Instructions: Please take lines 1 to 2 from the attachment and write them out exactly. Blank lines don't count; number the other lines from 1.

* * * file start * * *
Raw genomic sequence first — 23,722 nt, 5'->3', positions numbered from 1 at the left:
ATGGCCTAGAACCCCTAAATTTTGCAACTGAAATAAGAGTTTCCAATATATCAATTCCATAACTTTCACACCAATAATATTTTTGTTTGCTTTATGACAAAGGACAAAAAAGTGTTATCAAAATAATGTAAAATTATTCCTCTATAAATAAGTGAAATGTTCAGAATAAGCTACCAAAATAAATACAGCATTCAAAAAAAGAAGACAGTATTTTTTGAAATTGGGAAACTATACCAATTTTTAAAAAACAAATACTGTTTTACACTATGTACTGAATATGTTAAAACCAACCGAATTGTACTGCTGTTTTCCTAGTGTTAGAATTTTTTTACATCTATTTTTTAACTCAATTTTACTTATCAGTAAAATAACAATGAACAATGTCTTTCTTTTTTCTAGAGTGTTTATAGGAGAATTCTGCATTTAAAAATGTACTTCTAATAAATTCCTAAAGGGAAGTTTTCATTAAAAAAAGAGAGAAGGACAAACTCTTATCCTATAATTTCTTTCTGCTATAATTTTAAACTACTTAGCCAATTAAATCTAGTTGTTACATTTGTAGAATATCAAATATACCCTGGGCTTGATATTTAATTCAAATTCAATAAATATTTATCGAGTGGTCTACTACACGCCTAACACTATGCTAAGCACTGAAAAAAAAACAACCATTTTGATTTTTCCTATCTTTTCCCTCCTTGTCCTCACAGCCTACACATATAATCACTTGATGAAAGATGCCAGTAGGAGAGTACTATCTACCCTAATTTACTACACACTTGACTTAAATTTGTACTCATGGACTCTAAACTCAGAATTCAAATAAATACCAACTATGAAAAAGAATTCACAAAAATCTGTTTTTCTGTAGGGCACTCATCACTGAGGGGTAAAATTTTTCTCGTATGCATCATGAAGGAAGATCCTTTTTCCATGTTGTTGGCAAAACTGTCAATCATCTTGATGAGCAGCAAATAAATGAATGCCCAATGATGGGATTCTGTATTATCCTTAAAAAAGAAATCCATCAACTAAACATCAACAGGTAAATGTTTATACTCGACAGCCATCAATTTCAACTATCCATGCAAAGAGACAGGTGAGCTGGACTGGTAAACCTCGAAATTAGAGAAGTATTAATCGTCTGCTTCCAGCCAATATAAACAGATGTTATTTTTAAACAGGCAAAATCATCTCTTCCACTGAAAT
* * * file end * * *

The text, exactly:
Raw genomic sequence first — 23,722 nt, 5'->3', positions numbered from 1 at the left:
ATGGCCTAGAACCCCTAAATTTTGCAACTGAAATAAGAGTTTCCAATATATCAATTCCATAACTTTCACACCAATAATATTTTTGTTTGCTTTATGACAAAGGACAAAAAAGTGTTATCAAAATAATGTAAAATTATTCCTCTATAAATAAGTGAAATGTTCAGAATAAGCTACCAAAATAAATACAGCATTCAAAAAAAGAAGACAGTATTTTTTGAAATTGGGAAACTATACCAATTTTTAAAAAACAAATACTGTTTTACACTATGTACTGAATATGTTAAAACCAACCGAATTGTACTGCTGTTTTCCTAGTGTTAGAATTTTTTTACATCTATTTTTTAACTCAATTTTACTTATCAGTAAAATAACAATGAACAATGTCTTTCTTTTTTCTAGAGTGTTTATAGGAGAATTCTGCATTTAAAAATGTACTTCTAATAAATTCCTAAAGGGAAGTTTTCATTAAAAAAAGAGAGAAGGACAAACTCTTATCCTATAATTTCTTTCTGCTATAATTTTAAACTACTTAGCCAATTAAATCTAGTTGTTACATTTGTAGAATATCAAATATACCCTGGGCTTGATATTTAATTCAAATTCAATAAATATTTATCGAGTGGTCTACTACACGCCTAACACTATGCTAAGCACTGAAAAAAAAACAACCATTTTGATTTTTCCTATCTTTTCCCTCCTTGTCCTCACAGCCTACACATATAATCACTTGATGAAAGATGCCAGTAGGAGAGTACTATCTACCCTAATTTACTACACACTTGACTTAAATTTGTACTCATGGACTCTAAACTCAGAATTCAAATAAATACCAACTATGAAAAAGAATTCACAAAAATCTGTTTTTCTGTAGGGCACTCATCACTGAGGGGTAAAATTTTTCTCGTATGCATCATGAAGGAAGATCCTTTTTCCATGTTGTTGGCAAAACTGTCAATCATCTTGATGAGCAGCAAATAAATGAATGCCCAATGATGGGATTCTGTATTATCCTTAAAAAAGAAATCCATCAACTAAACATCAACAGGTAAATGTTTATACTCGACAGCCATCAATTTCAACTATCCATGCAAAGAGACAGGTGAGCTGGACTGGTAAACCTCGAAATTAGAGAAGTATTAATCGTCTGCTTCCAGCCAATATAAACAGATGTTATTTTTAAACAGGCAAAATCATCTCTTCCACTGAAAT